The most obvious examples of the possibilities of this data analysis can be found in email marketing and social media analytics. Marketers managing email campaigns, for example, would be able to not just know which customers open emails, but also countless other relevant metadata, such as time of day they are most likely to respond. Information such as this would allow marketers to be able to evolve their efforts to be not only more targeted but also more interactive for customers, resulting in an improved marketing experience for all involved parties.
With people today creating more data than ever before, it will be up to marketers to decide how to best sift through data such as this to find these actionable insights. Thanks to Big Data, a marketer's job will instantly become irrevocably more simple, yet more difficult all at once. When all the answers are somewhere in front of you, it can still be a challenge to actually find them.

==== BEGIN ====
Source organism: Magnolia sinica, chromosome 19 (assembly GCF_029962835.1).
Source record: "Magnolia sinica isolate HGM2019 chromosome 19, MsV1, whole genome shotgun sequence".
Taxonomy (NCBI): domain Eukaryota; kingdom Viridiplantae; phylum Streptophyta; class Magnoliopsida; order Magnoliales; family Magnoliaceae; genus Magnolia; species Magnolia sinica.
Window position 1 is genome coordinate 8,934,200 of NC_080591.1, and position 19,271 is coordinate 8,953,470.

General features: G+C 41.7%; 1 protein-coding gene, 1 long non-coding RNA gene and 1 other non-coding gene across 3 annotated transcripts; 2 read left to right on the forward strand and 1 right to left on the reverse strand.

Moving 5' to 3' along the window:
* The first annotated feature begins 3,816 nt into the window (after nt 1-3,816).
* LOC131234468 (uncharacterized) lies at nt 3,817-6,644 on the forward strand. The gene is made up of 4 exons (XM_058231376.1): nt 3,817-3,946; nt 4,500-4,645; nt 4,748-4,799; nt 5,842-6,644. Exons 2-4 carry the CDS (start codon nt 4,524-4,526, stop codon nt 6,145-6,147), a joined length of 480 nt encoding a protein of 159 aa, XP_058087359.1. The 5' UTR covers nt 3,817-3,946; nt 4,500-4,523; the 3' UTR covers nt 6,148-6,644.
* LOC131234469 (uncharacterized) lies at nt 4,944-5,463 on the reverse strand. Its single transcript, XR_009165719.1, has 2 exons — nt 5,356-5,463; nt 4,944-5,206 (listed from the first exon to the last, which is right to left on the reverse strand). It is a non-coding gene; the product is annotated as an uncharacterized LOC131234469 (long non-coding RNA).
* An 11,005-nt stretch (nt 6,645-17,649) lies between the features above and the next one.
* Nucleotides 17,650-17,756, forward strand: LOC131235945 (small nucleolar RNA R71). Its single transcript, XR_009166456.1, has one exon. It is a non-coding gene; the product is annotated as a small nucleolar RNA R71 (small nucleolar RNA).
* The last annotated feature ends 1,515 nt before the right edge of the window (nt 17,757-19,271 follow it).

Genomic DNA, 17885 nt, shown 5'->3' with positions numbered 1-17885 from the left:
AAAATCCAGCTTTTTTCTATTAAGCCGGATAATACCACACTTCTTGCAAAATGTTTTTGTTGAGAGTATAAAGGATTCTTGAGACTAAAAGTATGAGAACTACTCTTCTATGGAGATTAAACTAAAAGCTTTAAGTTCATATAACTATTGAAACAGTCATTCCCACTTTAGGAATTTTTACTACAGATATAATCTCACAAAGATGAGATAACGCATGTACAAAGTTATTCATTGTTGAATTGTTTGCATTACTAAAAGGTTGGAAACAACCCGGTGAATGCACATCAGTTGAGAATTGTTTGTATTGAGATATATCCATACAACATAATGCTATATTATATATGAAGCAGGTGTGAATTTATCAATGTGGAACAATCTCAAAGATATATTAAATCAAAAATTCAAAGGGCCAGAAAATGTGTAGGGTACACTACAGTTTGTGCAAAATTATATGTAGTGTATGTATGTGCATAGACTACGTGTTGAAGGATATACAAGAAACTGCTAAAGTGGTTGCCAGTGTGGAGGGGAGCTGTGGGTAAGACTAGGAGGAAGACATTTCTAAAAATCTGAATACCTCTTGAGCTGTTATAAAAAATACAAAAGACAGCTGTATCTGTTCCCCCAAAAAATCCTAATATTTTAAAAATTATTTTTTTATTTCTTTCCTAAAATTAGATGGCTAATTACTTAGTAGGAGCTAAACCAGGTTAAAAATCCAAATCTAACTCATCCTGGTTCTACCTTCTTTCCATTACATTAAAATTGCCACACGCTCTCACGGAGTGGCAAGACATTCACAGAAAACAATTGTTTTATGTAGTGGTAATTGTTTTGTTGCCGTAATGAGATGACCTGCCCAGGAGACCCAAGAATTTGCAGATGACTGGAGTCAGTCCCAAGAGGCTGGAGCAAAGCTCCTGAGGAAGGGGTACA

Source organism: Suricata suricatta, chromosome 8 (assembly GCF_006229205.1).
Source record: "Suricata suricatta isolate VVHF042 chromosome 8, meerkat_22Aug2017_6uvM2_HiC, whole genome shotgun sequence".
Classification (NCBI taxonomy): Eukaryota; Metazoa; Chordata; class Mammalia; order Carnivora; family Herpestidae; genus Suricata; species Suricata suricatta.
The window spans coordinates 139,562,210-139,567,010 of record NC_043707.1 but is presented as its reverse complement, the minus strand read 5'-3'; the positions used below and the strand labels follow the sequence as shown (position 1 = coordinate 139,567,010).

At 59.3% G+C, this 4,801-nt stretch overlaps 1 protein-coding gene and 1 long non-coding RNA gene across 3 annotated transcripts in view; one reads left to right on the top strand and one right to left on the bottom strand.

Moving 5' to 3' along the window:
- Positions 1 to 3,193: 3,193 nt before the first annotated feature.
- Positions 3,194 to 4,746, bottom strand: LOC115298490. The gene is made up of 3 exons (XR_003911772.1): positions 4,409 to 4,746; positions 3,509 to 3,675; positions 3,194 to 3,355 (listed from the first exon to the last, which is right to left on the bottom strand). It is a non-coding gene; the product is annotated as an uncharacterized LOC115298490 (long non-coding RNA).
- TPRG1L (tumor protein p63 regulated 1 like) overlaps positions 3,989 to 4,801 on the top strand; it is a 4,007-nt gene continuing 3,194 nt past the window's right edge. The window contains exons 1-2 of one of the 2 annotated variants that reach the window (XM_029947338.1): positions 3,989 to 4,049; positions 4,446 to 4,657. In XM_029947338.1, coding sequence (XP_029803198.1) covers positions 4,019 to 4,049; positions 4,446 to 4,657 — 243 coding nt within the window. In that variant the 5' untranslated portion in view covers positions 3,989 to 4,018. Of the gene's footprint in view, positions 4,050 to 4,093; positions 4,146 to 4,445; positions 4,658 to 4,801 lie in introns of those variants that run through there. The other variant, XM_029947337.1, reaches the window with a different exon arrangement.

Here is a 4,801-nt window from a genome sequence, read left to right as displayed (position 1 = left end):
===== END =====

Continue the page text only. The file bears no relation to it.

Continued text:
By breaking down marketing into its systems of engagement, the report showed how the combination of insights, data gleaned from interactions, real-time analytics, and automation of marketing would affect everything from web content management to the delivery of digital experiences. Forrester also went on to prove just how much the technological components were vital for insight and engagement systems to create meaningful insight-generating platforms on top of Big Data technologies. Logically, it makes sense to investigate what to do after you have the data, and this is exactly what Forrester did by building connections between the data-enabling technologies, the data itself, and the ultimate applications for it.
Marketing as a Science
While many marketers will be quick to describe marketing itself as an art form, based on skills and knowledge only achieved through curated experience, the inclusion of Big Data in marketing has been responsible for bringing marketing ever closer to the field of science. With all the statistical analysis that goes into processing Big Data insights, marketers are increasingly being forced to look for more than just trends in the data but use statistics and knowledge of consumer behavior to truly understand the data.